(PC) Logan v. Horwitz, et al., No. 2:2015cv00121 - Document 151 (E.D. Cal. 2018)

Court Description: ORDER and FINDINGS and RECOMMENDATIONS signed by Magistrate Judge Allison Claire on 4/11/2018 DENYING 147 and 150 Motions for Extension of Time and RECOMMENDING this action be dismissed for failure to prosecute. Referred to Judge Morrison C. England, Jr. Objections due within 14 days after being served with these findings and recommendations. (Henshaw, R)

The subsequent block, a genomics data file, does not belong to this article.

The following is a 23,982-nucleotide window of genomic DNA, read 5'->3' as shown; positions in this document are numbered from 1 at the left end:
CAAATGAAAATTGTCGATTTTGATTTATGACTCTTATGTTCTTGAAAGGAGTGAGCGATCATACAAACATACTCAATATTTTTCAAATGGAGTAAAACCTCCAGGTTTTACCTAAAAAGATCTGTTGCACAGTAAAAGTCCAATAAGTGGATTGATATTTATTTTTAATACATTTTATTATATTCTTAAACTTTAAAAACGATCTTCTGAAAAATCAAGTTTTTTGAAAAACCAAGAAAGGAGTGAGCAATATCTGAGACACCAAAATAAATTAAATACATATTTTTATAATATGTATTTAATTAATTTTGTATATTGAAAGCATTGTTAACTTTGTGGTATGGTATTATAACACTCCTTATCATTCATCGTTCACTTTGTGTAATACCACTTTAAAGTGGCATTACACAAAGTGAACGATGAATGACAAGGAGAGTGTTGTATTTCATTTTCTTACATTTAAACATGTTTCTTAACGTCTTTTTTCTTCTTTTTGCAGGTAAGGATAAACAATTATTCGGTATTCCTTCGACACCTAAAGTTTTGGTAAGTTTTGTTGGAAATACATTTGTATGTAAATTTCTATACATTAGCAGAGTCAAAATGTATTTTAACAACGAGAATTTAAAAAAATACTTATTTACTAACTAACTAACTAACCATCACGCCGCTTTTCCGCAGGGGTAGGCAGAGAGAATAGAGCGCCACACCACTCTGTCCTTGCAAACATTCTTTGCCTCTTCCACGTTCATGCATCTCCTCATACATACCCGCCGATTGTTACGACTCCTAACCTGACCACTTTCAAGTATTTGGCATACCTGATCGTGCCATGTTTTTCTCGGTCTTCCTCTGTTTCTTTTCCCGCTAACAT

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(PC) Logan v. Horwitz, et al. Doc. 151 1 2 3 4 5 6 7 8 UNITED STATES DISTRICT COURT 9 FOR THE EASTERN DISTRICT OF CALIFORNIA 10 11 JAMES DAVID LOGAN, II, 12 13 14 15 No. 2:15-cv-0121 MCE AC P Plaintiff, v. ORDER AND FINDINGS AND RECOMMENDATIONS EVALYN HORWITZ, et al., Defendants. 16 17 On October 16, 2017, defendants filed a motion for summary judgment. ECF No. 135. 18 Almost six months later, despite multiple extensions of time, plaintiff has not filed a proper 19 opposition to the motion. As the following procedural history illustrates, plaintiff has 20 unreasonably delayed adjudication of this matter. 21 On November 13, 2017, the court received plaintiff’s notice of change of address, dated 22 November 4, 2017, in which he stated that he had been without law library access and that he 23 intended to respond to the motion for summary judgment now that he had been moved to a new 24 prison. ECF No. 138. The notice was construed as a motion for an extension of time and 25 plaintiff was given thirty days to file his response. ECF No. 139. After thirty days passed 26 without a response from plaintiff, he was given an additional twenty-one days to file a response 27 and warned that failure to do so would result in a recommendation that the action be dismissed for 28 failure to prosecute. ECF No. 140. Approximately a week later, plaintiff filed a request for the Dockets.Justia.com 1 status of his case (ECF No. 141) and the court advised him that he was required to respond to the 2 motion for summary judgment or the undersigned would recommend dismissal of his case (ECF 3 No. 142). Plaintiff’s deadline was extended to thirty days from service of the order and he was 4 also informed that any further motions for extensions of time would be denied unless he could 5 show extraordinary cause. Id. at 2. 6 Plaintiff next proceeded to file a one-page document that stated he was “appealing” 7 summary judgment; over 700 pages of medical records were attached. ECF No. 143. This 8 document was docketed as plaintiff’s opposition to the motion, and defendants filed a reply that 9 rested on the failure of the opposition to admit or deny defendants’ undisputed facts. ECF No. 10 144. Plaintiff then filed a request for a thirty day extension of time to respond to the motion for 11 summary judgment, on grounds that he had been unable to access the law library in November 12 and December 2017. ECF No. 145. That request was denied. ECF No. 146. However, the court 13 also stated that it would not consider the previously-filed document (ECF No. 143) as an 14 opposition. ECF No. 146 at 2 n.1. 15 Plaintiff next filed a request for an extension of time dated February 13, 2018, in which he 16 stated that he had not had law library access since November 3, 2017. ECF No. 147. In light of 17 plaintiff’s allegation that he had been without law library access for such an extended period of 18 time, defendants were required to respond. ECF No. 148. Defendants have now responded to the 19 motion for extension of time (ECF No 149) and plaintiff has filed another request for an 20 extension of time (ECF No. 150). The newest request does not provide any justification for the 21 requested extension. Id. 22 In their response to plaintiff’s motion for an extension of time, defendants provide 23 evidence that, contrary to plaintiff’s claims, he has been to the law library and is not being denied 24 access. ECF No. 149. As of February 27, 2018, plaintiff had attended the library two times since 25 November 3, 2017, and had been scheduled to attend on two additional days, but did not show up. 26 Id. at 1-2. Plaintiff had also submitted two requests for Priority Legal User status, but those 27 requests were denied because he refused to certify that he would only be working on his own 28 case. Id. at 2. 2 1 In light of the evidence that plaintiff has not been denied access to the law library, 2 plaintiff’s outstanding motions for extension of time will be denied. Additionally, the 3 undersigned will recommend that the case be dismissed for failure to prosecute. 4 Local Rule 110 provides that “[f]ailure . . . of a party to comply with these Rules or with 5 any order of the Court may be grounds for imposition by the Court of any and all sanctions 6 authorized by statute or Rule or within the inherent power of the Court.” “District courts have 7 inherent power to control their dockets. In the exercise of that power they may impose sanctions 8 including, where appropriate, default or dismissal.” Thompson v. Housing Auth., 782 F.2d 829, 9 831 (9th Cir. 1986) (citation omitted). A court may dismiss an action based on a party’s failure to 10 prosecute an action, failure to obey a court order, or failure to comply with local rules. Ghazali v. 11 Moran, 46 F.3d 52, 53-54 (9th Cir. 1995) (dismissal for noncompliance with local rule) (citing 12 United States v. Warren, 601 F.2d 471, 474 (9th Cir. 1979)); Ferdik v. Bonzelet, 963 F.2d 1258, 13 1260-61 (9th Cir. 1992) (dismissal for failure to comply with an order requiring amendment of 14 complaint); Malone v. United States Postal Serv., 833 F.2d 128, 133 (9th Cir. 1987) (dismissal 15 for failure to comply with court order). 16 In determining whether to dismiss an action for lack of prosecution, the court must 17 consider several factors: “(1) the public’s interest in expeditious resolution of litigation; (2) the 18 court’s need to manage its docket; (3) the risk of prejudice to the defendants; (4) the public policy 19 favoring disposition of cases on their merits and (5) the availability of less drastic sanctions.” 20 Henderson v. Duncan, 779 F.2d 1421, 1423 (9th Cir. 1986) (citing Ash v. Cvetkov, 739 F.2d 493, 21 496 (9th Cir. 1984); Mir v. Fosburg, 706 F.2d 916, 918 (9th Cir. 1983)). 22 The court finds that the public’s interest in expeditiously resolving this litigation and the 23 court’s interest in managing the docket weigh in favor of dismissal. This action has been pending 24 since January 2015, and although defendants’ motion for summary judgment has been pending 25 since October 6, 2017, it does not appear that plaintiff has taken any steps to respond to the 26 motion. The court will not continue to drag out these proceedings when it appears that plaintiff 27 has no intention of diligently pursuing this case. 28 The third factor, risk of prejudice to defendant, also weighs in favor of dismissal. The 3 1 Ninth Circuit “has consistently held that the failure to prosecute diligently is sufficient by itself to 2 justify a dismissal, even in the absence of a showing of actual prejudice to the defendant from the 3 failure.” Anderson v. Air West, Inc., 542 F.2d 522, 524 (9th Cir. 1976) (citing Alexander v. Pac. 4 Mar. Ass’n, 434 F.2d 281 (9th Cir. 1970); Pearson v. Dennison, 353 F.2d 24 (9th Cir. 1968)). 5 This is because “[t]he law presumes injury from unreasonable delay.” Id. (citing States S.S. Co. 6 v. Philippine Air Lines, 426 F.2d 803, 804 (9th Cir. 1970)). 7 8 9 The fourth factor—public policy favoring disposition of cases on their merits—is greatly outweighed by the factors in favor of dismissal discussed herein. Finally, the court has already provided plaintiff extensive additional time to file a response 10 to the motion for summary judgment, and warned him that failure to file an opposition would 11 result in dismissal of the action. ECF Nos. 139, 140, 142, 146. The court’s warning to a party 12 that failure to obey the court’s order will result in dismissal can satisfy the “consideration of the 13 alternatives” requirement. Ferdik, 963 F.2d at 1262; Malone, 833 F.2d at 132-133; Henderson, 14 779 F.2d at 1424. The court expressly warned plaintiff on three occasions that if he did not file a 15 response to the motion for summary judgment it would recommend that this case be dismissed for 16 lack of prosecution. ECF No. 140 at 2; ECF No. 142 at 2; ECF No. 146 at 2. Thus, plaintiff had 17 adequate warning that dismissal could result from his noncompliance with the court’s orders to 18 respond to the motion for summary judgment. 19 20 21 22 Accordingly, IT IS HEREBY ORDERED that plaintiff’s motions for extension of time (ECF No. 147, 150) are denied. IT IS FURTHER RECOMMENDED that this action be dismissed for failure to prosecute. See Fed. R. Civ. P. 41(b); L.R. 110. 23 These findings and recommendations are submitted to the United States District Judge 24 assigned to the case, pursuant to the provisions of 28 U.S.C. § 636(b)(l). Within fourteen days 25 after being served with these findings and recommendations, any party may file written 26 objections with the court and serve a copy on all parties. Such a document should be captioned 27 “Objections to Magistrate Judge’s Findings and Recommendations.” Any response to the 28 objections shall be served and filed within fourteen days after service of the objections. The 4 1 parties are advised that failure to file objections within the specified time may waive the right to 2 appeal the District Court’s order. Martinez v. Ylst, 951 F.2d 1153 (9th Cir. 1991). 3 DATED: April 11, 2018 4 5 6 7 8 9 10 11 12 13 14 15 16 17 18 19 20 21 22 23 24 25 26 27 28 5